Honor killing in Dadu: How Karo-Kari became cultural norm in Sindh?

A minor girl was stoned to death after a Jirga ordered her family to kill their daughter in the prescribed way and manner. Is there any solution to Sindh’s Karo-Kari problem?

honor killing

Another case of honor killing has been registered in Dadu, Sindh. Taking note of the honor killing of a minor girl in Dadu, Sindh Inspector General of Police Syed Kaleem Imam has sought a report into the matter. Human rights activists are demanding swift action against the culprits.

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According to reports, the IGP directed Senior Superintendent of Police (SSP) Dadu to submit details of the incident while also calling on him to take swift action against the culprit(s).

The incident occurred on November 21 in Johi, a small town in Dadu, where an 11-year-old girl was stoned to death in the name of honor and was later secretly buried.

The police responded to the reports and arrested the victim’s parents along with two abettors. A case was also registered with the Dadu police. According to the FIR, the girl’s father, and her four brothers along with another relative had “hatched a conspiracy for the murder of the girl and killed her by stone-pelting”. They then bought a shroud and buried her near Lak graveyard.

Read more: Honor killings: Pakistan’s continuing shame

Police have registered an FIR against six persons – Ali Nawaz, son of Shahnawaz Rind, Sami, son of Wahid Bux Rind, and four unidentified persons – on the basis of information collected so far. Leghari is also implicated in the case for allegedly hiding the crime.

A Case of Karo-Kari

Sources claim that this murder is a case of Karo-Kari which is premeditated honor killing widely practiced in rural and tribal areas of Sindh. Any men or women involved in pre-marital or extra-marital relation is considered the enemy of the collective conscience and the concerned family is expected to take the life of the person in order to restore the honor or reputation.

Official statistics reveal that from January to June 2019, there have been 78 cases of honor killing. Some cases have been registered but in many cases, investigations are pending due to cultural as well as structural challenges.

The Inspector General-Sindh, Dr. Kaleem Imam, has been placing a special focus on the practice of Karo-Kari and taking all possible measures to ensure the safety of vulnerable segments of the society.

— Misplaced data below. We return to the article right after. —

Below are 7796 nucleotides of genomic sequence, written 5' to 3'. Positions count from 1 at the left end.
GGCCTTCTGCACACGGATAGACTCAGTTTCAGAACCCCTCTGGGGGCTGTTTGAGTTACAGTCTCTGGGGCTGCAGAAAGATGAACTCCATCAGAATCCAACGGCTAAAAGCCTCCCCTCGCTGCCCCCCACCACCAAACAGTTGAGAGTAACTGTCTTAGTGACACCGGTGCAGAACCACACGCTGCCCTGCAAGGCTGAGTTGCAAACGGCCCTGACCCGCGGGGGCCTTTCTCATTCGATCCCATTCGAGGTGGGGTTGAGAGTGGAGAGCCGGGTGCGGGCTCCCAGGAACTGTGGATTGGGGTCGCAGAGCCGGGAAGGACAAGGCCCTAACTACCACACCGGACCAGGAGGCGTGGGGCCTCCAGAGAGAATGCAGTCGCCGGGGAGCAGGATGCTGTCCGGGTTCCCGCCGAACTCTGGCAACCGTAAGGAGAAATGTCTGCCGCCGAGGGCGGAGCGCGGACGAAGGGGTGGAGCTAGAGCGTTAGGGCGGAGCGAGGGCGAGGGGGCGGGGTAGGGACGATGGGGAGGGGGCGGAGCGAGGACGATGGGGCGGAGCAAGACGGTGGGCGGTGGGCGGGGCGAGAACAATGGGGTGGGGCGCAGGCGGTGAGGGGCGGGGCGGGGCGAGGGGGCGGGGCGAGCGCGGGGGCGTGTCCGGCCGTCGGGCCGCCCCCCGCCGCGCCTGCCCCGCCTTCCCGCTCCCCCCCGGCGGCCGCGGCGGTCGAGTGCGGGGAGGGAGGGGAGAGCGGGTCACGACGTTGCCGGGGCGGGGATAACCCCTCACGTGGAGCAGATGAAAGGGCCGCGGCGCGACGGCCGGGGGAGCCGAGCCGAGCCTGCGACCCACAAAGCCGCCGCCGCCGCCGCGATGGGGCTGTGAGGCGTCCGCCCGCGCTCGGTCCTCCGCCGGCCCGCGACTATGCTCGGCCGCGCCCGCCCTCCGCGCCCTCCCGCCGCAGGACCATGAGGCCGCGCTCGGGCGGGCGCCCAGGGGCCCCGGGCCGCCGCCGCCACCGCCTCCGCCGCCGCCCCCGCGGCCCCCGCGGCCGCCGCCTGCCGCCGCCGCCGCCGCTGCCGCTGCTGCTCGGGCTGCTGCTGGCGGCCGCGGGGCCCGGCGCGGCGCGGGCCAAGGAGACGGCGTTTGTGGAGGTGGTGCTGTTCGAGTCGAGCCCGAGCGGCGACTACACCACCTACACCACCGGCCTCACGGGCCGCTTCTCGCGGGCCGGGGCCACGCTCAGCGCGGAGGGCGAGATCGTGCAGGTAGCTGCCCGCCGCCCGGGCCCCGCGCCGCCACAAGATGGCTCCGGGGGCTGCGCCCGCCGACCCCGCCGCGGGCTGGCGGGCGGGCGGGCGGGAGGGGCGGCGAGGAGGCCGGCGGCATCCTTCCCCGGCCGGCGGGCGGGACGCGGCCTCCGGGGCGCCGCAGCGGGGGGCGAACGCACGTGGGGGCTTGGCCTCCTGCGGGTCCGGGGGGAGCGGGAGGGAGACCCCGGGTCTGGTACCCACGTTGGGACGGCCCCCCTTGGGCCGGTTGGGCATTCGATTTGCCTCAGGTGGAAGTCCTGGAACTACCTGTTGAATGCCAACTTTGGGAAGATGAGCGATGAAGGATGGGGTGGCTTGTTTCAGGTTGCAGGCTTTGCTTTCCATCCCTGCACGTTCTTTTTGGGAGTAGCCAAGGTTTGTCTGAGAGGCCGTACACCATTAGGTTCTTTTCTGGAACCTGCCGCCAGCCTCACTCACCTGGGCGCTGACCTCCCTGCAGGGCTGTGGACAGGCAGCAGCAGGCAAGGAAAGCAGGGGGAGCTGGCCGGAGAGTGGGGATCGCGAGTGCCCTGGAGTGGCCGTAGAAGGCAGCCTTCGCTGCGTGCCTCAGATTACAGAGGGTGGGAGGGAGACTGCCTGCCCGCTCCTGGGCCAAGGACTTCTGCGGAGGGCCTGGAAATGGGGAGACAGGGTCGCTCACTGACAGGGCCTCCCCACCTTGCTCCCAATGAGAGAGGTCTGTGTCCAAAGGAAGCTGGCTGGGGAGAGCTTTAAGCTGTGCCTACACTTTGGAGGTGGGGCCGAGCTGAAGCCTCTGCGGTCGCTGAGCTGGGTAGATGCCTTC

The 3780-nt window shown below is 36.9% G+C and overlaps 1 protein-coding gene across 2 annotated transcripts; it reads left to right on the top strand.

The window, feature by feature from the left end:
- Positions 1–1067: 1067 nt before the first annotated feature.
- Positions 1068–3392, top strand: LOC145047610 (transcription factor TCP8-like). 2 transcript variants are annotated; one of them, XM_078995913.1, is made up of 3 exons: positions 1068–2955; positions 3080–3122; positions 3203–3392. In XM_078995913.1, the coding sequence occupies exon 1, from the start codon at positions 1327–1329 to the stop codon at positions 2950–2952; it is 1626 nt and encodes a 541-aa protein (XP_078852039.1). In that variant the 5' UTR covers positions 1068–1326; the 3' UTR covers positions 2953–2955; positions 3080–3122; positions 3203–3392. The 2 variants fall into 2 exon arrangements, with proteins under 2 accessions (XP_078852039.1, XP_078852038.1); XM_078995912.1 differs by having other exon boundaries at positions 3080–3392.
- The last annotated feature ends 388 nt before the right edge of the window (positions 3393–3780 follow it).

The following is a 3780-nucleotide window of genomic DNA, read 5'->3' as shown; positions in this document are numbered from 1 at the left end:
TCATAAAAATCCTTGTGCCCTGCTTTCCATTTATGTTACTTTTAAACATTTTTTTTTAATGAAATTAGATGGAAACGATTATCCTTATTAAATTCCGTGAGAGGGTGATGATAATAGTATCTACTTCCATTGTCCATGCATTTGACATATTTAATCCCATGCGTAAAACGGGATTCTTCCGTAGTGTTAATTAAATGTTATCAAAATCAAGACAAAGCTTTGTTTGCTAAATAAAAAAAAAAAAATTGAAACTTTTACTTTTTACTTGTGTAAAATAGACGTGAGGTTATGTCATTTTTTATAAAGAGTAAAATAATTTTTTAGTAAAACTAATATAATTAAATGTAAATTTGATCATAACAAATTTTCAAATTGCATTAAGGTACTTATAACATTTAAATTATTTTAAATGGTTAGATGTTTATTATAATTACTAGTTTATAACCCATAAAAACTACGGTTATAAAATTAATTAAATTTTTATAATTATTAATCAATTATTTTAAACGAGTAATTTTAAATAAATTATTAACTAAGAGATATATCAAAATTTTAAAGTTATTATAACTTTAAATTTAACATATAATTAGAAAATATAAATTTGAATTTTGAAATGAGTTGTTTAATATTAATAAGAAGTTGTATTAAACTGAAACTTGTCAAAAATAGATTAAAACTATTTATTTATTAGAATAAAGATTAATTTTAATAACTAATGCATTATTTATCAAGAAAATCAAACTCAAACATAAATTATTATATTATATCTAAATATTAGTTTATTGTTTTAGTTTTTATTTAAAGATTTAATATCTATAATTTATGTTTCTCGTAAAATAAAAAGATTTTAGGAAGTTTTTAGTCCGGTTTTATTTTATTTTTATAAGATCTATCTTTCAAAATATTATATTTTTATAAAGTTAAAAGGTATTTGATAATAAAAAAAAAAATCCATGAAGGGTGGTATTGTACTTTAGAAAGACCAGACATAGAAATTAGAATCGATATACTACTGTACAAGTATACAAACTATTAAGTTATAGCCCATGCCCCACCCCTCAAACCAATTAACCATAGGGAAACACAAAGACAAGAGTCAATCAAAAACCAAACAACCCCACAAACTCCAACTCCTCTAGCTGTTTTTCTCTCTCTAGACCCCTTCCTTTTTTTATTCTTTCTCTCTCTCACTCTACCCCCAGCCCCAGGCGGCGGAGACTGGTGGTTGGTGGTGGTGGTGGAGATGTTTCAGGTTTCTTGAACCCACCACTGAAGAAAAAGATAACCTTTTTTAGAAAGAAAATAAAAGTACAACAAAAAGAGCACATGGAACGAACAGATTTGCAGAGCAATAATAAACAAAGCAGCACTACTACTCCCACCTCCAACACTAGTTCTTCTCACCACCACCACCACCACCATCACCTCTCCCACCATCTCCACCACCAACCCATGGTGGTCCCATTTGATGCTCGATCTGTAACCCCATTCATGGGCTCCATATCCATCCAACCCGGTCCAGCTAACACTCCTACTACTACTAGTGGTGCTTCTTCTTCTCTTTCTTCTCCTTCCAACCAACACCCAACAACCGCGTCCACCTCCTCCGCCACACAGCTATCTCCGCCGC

Tribes use females from economically underprivileged families to target their rivals. The one who is blamed for having illicit relationship with a woman has to pay money and immediately leave the area

He also reportedly directed the officials concerned to ensure that there must not be any loophole left in the investigations and the same was also adequately pursued before courts.

However, police generally find it difficult to investigate such cases due to cultural reasons. “Honor killing is a social problem and has its roots in the tribal culture and a mindset where women are seen as subservient to men,” said DIG-Headquarters Abdul Khaliq Shaikh.

GVS approached Ms. Asma Yunus, Assistant Professor of Sociology at the University of Sargodha, and asked her about the context in which Karo-Kari takes place. She thinks that,

“Karo Kari is driven by a complex interplay of factors like patriarchy, feudal culture, complicit role of the state institutions and law enforcement agencies, and a web of vested sociopolitical interests”. While pointing out the role of education to maintain the status quo, Ms. Asma says “our social structure especially educational institutes are highly dominated by patriarchy and every component of education, from the syllabus to the academic environment, corresponds with the old age customs and traditions of patriarchy”.

Read more: Karo-Kari in Sindh: A Practice Related to Honor That Has No Honor in itself

In contemporary rural Sindh, argues G-M Pitafi, Lecturer at the University of Management and Technology, Karo-Kari has become a tool for economic exploitation of the rival. “Tribes use females from economically underprivileged families to target their rivals. The one who is blamed for having an illicit relationship with a woman has to pay money and immediately leave the area,” he said.

In some cases, it goes out of control and leads to the killing of both man and woman, he added. Local administration along with leaders of the tribes is, argues Mr. Pitafi, a part of the entire process. Therefore, these cases are on the rise.

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